Sen. Patrick Leahy (D-Vt.), the committee chairman, used much of his time in today's oversight hearing to plumb for information about the Justice Department’s criminal investigation into the destruction of the CIA interrogation tapes.
Leahy asked Attorney General Michael Mukasey why the U.S. Attorney for the Eastern District of Virginia, Chuck Rosenberg, had recused himself from the investigation. (As a result of Rosenberg's recusal, Mukasey appointed John Durham, a prosecutor from Connecticut, to head the investigation.)
Mukasey said Rosenberg backed away “over an issue relating to a case he had” and because he “generally has a relationship with the CIA because they are located in his district.” The case in question is thought to be that of convicted al Qaeda operative Zacarias Moussaoui. This fall, the Justice Department filed a notice in the case that it had become aware of the existence of CIA interrogation tapes.
Leahy asked whether Durham’s team included prosecutors from Rosenberg’s office. Mukasey said it did, but the members of the team were not tainted by the issues that led to Rosenberg’s recusal.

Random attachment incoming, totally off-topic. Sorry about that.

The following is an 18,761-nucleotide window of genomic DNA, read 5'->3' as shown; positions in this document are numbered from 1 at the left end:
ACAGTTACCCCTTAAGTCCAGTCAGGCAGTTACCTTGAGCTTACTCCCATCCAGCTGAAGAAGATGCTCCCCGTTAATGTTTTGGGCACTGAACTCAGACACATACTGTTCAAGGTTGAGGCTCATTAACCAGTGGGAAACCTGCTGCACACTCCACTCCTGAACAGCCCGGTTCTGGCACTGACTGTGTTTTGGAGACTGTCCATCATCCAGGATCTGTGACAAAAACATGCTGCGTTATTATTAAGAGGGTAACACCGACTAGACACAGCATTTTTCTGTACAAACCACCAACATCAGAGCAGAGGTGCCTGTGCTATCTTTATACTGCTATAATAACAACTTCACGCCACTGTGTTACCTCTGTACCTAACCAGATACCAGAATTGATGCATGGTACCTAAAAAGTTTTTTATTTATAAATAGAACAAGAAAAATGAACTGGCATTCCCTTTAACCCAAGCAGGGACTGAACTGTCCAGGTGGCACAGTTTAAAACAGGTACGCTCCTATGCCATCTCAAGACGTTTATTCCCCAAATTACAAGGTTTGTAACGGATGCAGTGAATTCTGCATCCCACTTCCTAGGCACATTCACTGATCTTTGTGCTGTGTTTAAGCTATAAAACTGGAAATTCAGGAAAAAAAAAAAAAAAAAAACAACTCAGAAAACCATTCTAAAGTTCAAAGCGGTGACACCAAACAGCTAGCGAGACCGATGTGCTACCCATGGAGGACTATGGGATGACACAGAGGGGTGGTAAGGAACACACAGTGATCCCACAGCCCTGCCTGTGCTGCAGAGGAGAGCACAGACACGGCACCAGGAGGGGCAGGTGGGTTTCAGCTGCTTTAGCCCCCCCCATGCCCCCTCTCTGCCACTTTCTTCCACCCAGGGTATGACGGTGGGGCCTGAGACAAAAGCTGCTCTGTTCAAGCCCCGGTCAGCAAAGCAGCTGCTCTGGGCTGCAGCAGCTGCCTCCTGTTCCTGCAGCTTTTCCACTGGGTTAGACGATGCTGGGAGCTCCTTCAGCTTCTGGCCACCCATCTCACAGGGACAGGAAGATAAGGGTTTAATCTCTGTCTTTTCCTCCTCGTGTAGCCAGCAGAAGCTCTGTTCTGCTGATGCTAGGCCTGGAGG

“I’m not going to get into the details,” Mukasey said.
Leahy asked whether Justice Department officials viewed the interrogation tapes before they were destroyed.
“That I do not know,” Mukasey said. And if he did know, Muksaey went on, it would not be something he would discuss publicly while Durham's investigation was ongoing.
Leahy, trying again, asked if that was something the attorney general should want to know, considering the possible implications.
“I didn’t say I wouldn’t look into it. I said I wouldn’t disclose it here,” Mukasey said evenly.
When asked whether the CIA or the White House had approached department officials about the advisability or legality of destroying the tapes, Mukasey said, “I’ve seen no evidence of that.”
The attorney general could not say when the Department of Justice learned of the tapes’ destruction. “I remember when I found out,” he told Leahy.
“When was that?” Leahy asked.
“That was when I opened the door of my apartment and opened The Washington Post.”
Leahy asked if Mukasey would allow Durham to appear before the Senate Judiciary Committee after he had finished his probe.
Mukasey said it wasn’t the department’s practice to dispatch U.S. attorneys to the testify about criminal investigations.
“I don’t see any reason why I’d make an exception here.”